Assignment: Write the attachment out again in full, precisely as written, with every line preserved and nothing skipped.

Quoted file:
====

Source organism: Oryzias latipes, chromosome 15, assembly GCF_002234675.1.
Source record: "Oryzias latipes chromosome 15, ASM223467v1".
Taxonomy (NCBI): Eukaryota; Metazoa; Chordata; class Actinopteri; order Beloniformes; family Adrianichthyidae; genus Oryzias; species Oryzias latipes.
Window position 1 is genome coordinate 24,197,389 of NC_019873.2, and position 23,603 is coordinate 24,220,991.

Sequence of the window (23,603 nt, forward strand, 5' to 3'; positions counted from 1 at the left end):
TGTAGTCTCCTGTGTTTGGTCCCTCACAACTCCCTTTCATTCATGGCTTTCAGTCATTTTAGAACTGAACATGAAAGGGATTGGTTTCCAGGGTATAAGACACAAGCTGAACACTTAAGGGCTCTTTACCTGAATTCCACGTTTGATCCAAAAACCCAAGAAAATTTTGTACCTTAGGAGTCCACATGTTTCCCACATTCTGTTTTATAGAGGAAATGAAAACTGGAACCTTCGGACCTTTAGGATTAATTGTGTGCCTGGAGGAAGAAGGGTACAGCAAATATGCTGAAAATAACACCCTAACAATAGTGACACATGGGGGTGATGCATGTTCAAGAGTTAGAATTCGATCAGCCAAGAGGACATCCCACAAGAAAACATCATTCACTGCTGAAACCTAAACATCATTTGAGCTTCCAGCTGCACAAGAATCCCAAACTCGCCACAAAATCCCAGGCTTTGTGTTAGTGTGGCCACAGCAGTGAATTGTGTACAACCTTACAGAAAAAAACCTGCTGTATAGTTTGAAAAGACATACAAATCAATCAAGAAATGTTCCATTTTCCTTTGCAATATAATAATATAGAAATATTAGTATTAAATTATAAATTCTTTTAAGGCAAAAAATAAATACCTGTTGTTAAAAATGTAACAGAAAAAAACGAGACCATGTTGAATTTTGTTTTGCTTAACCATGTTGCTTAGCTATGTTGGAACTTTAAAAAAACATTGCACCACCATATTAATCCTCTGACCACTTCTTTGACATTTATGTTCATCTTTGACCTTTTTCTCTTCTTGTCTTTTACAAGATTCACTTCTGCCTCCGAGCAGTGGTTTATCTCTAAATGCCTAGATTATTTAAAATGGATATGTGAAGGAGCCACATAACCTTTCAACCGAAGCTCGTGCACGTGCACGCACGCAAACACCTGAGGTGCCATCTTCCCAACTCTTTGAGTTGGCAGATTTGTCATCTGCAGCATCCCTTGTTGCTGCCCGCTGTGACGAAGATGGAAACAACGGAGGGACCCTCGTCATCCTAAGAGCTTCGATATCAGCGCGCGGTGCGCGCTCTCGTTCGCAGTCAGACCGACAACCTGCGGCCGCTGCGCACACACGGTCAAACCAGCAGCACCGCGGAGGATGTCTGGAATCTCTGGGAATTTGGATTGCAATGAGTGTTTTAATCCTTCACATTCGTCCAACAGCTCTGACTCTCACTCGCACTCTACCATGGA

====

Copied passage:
Source organism: Oryzias latipes, chromosome 15, assembly GCF_002234675.1.
Source record: "Oryzias latipes chromosome 15, ASM223467v1".
Taxonomy (NCBI): Eukaryota; Metazoa; Chordata; class Actinopteri; order Beloniformes; family Adrianichthyidae; genus Oryzias; species Oryzias latipes.
Window position 1 is genome coordinate 24,197,389 of NC_019873.2, and position 23,603 is coordinate 24,220,991.

Sequence of the window (23,603 nt, forward strand, 5' to 3'; positions counted from 1 at the left end):
TGTAGTCTCCTGTGTTTGGTCCCTCACAACTCCCTTTCATTCATGGCTTTCAGTCATTTTAGAACTGAACATGAAAGGGATTGGTTTCCAGGGTATAAGACACAAGCTGAACACTTAAGGGCTCTTTACCTGAATTCCACGTTTGATCCAAAAACCCAAGAAAATTTTGTACCTTAGGAGTCCACATGTTTCCCACATTCTGTTTTATAGAGGAAATGAAAACTGGAACCTTCGGACCTTTAGGATTAATTGTGTGCCTGGAGGAAGAAGGGTACAGCAAATATGCTGAAAATAACACCCTAACAATAGTGACACATGGGGGTGATGCATGTTCAAGAGTTAGAATTCGATCAGCCAAGAGGACATCCCACAAGAAAACATCATTCACTGCTGAAACCTAAACATCATTTGAGCTTCCAGCTGCACAAGAATCCCAAACTCGCCACAAAATCCCAGGCTTTGTGTTAGTGTGGCCACAGCAGTGAATTGTGTACAACCTTACAGAAAAAAACCTGCTGTATAGTTTGAAAAGACATACAAATCAATCAAGAAATGTTCCATTTTCCTTTGCAATATAATAATATAGAAATATTAGTATTAAATTATAAATTCTTTTAAGGCAAAAAATAAATACCTGTTGTTAAAAATGTAACAGAAAAAAACGAGACCATGTTGAATTTTGTTTTGCTTAACCATGTTGCTTAGCTATGTTGGAACTTTAAAAAAACATTGCACCACCATATTAATCCTCTGACCACTTCTTTGACATTTATGTTCATCTTTGACCTTTTTCTCTTCTTGTCTTTTACAAGATTCACTTCTGCCTCCGAGCAGTGGTTTATCTCTAAATGCCTAGATTATTTAAAATGGATATGTGAAGGAGCCACATAACCTTTCAACCGAAGCTCGTGCACGTGCACGCACGCAAACACCTGAGGTGCCATCTTCCCAACTCTTTGAGTTGGCAGATTTGTCATCTGCAGCATCCCTTGTTGCTGCCCGCTGTGACGAAGATGGAAACAACGGAGGGACCCTCGTCATCCTAAGAGCTTCGATATCAGCGCGCGGTGCGCGCTCTCGTTCGCAGTCAGACCGACAACCTGCGGCCGCTGCGCACACACGGTCAAACCAGCAGCACCGCGGAGGATGTCTGGAATCTCTGGGAATTTGGATTGCAATGAGTGTTTTAATCCTTCACATTCGTCCAACAGCTCTGACTCTCACTCGCACTCTACCATGGA